FAQ
Does anyone have a fairly accurate method for determining
how much memory is actually being used on a Linux box?

The linux in question is RedHat Enterprise Server 4.

Before dashing off a reply to use 'ps -F' to get the RSS
column, or using pmap -qx to get the various memory
segment sizes, or using /proc/PID/stats|statsm|status|,
please consider that these methods do not work, as Linux
does not always correctly report the memory in use.

Is there any other method that you have found to
work correctly? I will define 'correctly' here as
within 10% of what the actual memory use is.

--
Jared Still
Certifiable Oracle DBA and Part Time Perl Evangelist

--
http://www.freelists.org/webpage/oracle-l

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  • Kevin Closson at Oct 2, 2006 at 8:43 pm
    Does anyone have a fairly accurate method for determining
    how much memory is actually being used on a Linux box?

    The linux in question is RedHat Enterprise Server 4.

    ...yes, free(1):

    [root_at_tmr6s14 ~]# free

    total used free shared buffers
    cached
    Mem: 32752464 1904580 30847884 0 65444
    1523444

    -/+ buffers/cache: 315692 32436772
    Swap: 2040244 0 2040244

    ...you rephrased the question after posting to the oaktable,
    phrased this way took a lot less typing to answer :)
  • Jared Still at Oct 2, 2006 at 9:04 pm
    Thanks, though I think you knew what I meant. :)

    To be more precise in what I am asking:

    According to the ps man page:

    rss RSS resident set size, the non-swapped physical
    memory that a task has used (in kiloBytes).

    (alias rssize, rsz).

    What's interesting is that summing RSS for all Oracle processes
    on the server in question (RH ES 4 64 Bit) yield 25 gig of RAM.

    The server has only 12 gig of RAM.

    Here's the ps command:

    ps -fywluoracle | awk '{ mem=mem+$8 } END{ mem=mem*1024; print "bytes: ",
    mem}'

    My question is: Does someone here know what is really being reported by
    RSS?

    Or is it just untrustworthy?

    --
    Jared Still
    Certifiable Oracle DBA and Part Time Perl Evangelist

    Sample output

    [root_at_ordb02 bin]# ps -fywluoracle | head
    S UID PID PPID C PRI NI RSS SZ WCHAN STIME TTY TIME
    CMD
    S oracle 23792 1 0 76 0 17196 135561 - Sep04 ? 00:01:27
    ora_pmon_pr02
    S oracle 23794 1 0 76 0 15340 135266 - Sep04 ? 00:00:14
    ora_psp0_pr02
    S oracle 23796 1 0 76 0 15408 135266 - Sep04 ? 00:00:00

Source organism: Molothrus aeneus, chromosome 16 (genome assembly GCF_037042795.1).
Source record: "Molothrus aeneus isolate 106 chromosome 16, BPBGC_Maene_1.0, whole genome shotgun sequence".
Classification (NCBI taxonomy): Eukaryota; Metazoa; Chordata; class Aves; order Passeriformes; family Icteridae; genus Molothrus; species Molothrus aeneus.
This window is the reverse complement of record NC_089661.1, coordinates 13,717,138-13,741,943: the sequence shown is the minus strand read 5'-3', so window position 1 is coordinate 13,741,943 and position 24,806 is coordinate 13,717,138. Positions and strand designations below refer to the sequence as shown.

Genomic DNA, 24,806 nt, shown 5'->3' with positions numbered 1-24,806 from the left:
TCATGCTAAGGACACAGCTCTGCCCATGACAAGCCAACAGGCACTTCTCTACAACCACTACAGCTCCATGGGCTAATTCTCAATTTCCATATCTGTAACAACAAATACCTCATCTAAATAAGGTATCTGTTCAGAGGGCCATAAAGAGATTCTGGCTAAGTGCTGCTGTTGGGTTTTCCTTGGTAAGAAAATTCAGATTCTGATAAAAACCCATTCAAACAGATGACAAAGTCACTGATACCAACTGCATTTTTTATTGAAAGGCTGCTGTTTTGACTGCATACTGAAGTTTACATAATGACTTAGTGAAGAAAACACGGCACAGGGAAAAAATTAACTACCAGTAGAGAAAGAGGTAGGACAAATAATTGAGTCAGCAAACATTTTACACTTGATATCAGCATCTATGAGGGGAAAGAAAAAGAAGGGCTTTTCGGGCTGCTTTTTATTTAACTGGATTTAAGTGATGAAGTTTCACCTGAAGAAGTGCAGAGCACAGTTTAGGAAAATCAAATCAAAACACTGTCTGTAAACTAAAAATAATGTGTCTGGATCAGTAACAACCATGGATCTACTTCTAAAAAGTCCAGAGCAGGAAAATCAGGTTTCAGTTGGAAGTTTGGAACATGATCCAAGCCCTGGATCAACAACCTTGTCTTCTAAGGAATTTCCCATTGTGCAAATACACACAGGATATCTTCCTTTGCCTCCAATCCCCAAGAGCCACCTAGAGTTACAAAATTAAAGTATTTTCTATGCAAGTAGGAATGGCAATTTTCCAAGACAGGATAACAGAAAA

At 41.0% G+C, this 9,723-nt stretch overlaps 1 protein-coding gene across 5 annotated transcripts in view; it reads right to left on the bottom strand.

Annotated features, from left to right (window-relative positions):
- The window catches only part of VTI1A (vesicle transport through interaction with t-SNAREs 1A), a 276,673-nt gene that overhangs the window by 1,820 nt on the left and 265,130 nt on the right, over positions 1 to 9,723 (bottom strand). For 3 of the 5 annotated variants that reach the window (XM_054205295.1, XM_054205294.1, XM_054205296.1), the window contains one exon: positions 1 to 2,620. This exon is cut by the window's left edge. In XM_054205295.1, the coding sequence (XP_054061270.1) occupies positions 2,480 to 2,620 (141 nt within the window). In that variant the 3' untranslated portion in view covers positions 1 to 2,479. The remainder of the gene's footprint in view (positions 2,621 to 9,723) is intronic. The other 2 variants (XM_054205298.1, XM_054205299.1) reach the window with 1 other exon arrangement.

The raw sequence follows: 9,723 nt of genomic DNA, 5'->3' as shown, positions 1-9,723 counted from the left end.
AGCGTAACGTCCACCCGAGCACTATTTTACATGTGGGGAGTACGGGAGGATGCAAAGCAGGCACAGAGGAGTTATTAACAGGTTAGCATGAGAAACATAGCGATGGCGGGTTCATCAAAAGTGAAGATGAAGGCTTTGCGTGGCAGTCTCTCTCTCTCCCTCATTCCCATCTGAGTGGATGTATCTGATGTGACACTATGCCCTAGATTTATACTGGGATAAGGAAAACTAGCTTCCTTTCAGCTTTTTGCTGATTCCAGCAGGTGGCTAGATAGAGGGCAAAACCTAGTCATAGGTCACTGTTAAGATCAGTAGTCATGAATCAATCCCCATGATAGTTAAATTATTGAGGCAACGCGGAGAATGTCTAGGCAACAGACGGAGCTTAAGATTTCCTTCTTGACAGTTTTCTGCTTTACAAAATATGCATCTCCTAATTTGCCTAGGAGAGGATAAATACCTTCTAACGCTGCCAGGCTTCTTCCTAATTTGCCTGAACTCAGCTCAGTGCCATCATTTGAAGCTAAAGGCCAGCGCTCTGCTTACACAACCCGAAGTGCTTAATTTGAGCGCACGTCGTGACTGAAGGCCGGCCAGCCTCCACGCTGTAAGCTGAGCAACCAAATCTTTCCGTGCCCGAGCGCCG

ora_mman_pr02
    S oracle 23798 1 0 76 0 120164 147379 - Sep04 ? 00:15:59
    ora_dbw0_pr02
    S oracle 23800 1 0 76 0 24016 139159 - Sep04 ? 00:14:57
    ora_lgwr_pr02
    S oracle 23802 1 0 76 0 27228 135923 - Sep04 ? 00:03:47
    ora_ckpt_pr02
    S oracle 23804 1 0 76 0 239228 135937 - Sep04 ? 00:03:41
    ora_smon_pr02

    --
    http://www.freelists.org/webpage/oracle-l
  • Matthew Zito at Oct 2, 2006 at 9:13 pm
    Shared memory shows up in the RSS of each process....so I suppose you
    could do complicated math surrounding subtracting out the SGA for all
    processes that attach therein, and then add it up....


    Matt

    From: oracle-l-bounce_at_freelists.org
    On Behalf Of Jared Still

    Sent: Monday, October 02, 2006 5:04 PM
    To: kevinc_at_polyserve.com
    Cc: Oracle-L Freelists
    Subject: Re: Linux Memory Accounting

    Thanks, though I think you knew what I meant. :)

    To be more precise in what I am asking:
    --------------------------------------

    According to the ps man page:

    rss RSS resident set size, the non-swapped
    physical memory that a task has used (in kiloBytes).
    (alias rssize, rsz).

    What's interesting is that summing RSS for all Oracle processes
    on the server in question (RH ES 4 64 Bit) yield 25 gig of RAM.

    The server has only 12 gig of RAM.

    Here's the ps command:

    ps -fywluoracle | awk '{ mem=mem+$8 } END{ mem=mem*1024; print

    "bytes: ", mem}'


    My question is: Does someone here know what is really being
    reported by RSS?


    Or is it just untrustworthy?


    --
    Jared Still
    Certifiable Oracle DBA and Part Time Perl Evangelist

    Sample output

    [root_at_ordb02 bin]# ps -fywluoracle | head
    S UID PID PPID C PRI NI RSS SZ WCHAN STIME TTY
    TIME CMD
    S oracle 23792 1 0 76 0 17196 135561 - Sep04 ?
    00:01:27 ora_pmon_pr02
    S oracle 23794 1 0 76 0 15340 135266 - Sep04 ?
    00:00:14 ora_psp0_pr02
    S oracle 23796 1 0 76 0 15408 135266 - Sep04 ?
    00:00:00 ora_mman_pr02
    S oracle 23798 1 0 76 0 120164 147379 - Sep04 ?
    00:15:59 ora_dbw0_pr02
    S oracle 23800 1 0 76 0 24016 139159 - Sep04 ?
    00:14:57 ora_lgwr_pr02
    S oracle 23802 1 0 76 0 27228 135923 - Sep04 ?
    00:03:47 ora_ckpt_pr02
    S oracle 23804 1 0 76 0 239228 135937 - Sep04 ?

    00:03:41 ora_smon_pr02





    --
    http://www.freelists.org/webpage/oracle-l
  • Siva Valiveru at Oct 2, 2006 at 8:47 pm
    $cat /proc/meminfo

    -----Original Message-----
    From: oracle-l-bounce_at_freelists.org
    On Behalf Of Kevin Closson
    Sent: Monday, October 02, 2006 1:44 PM
    To: Oracle-L Freelists
    Subject: RE: Linux Memory Accounting



    Does anyone have a fairly accurate method for determining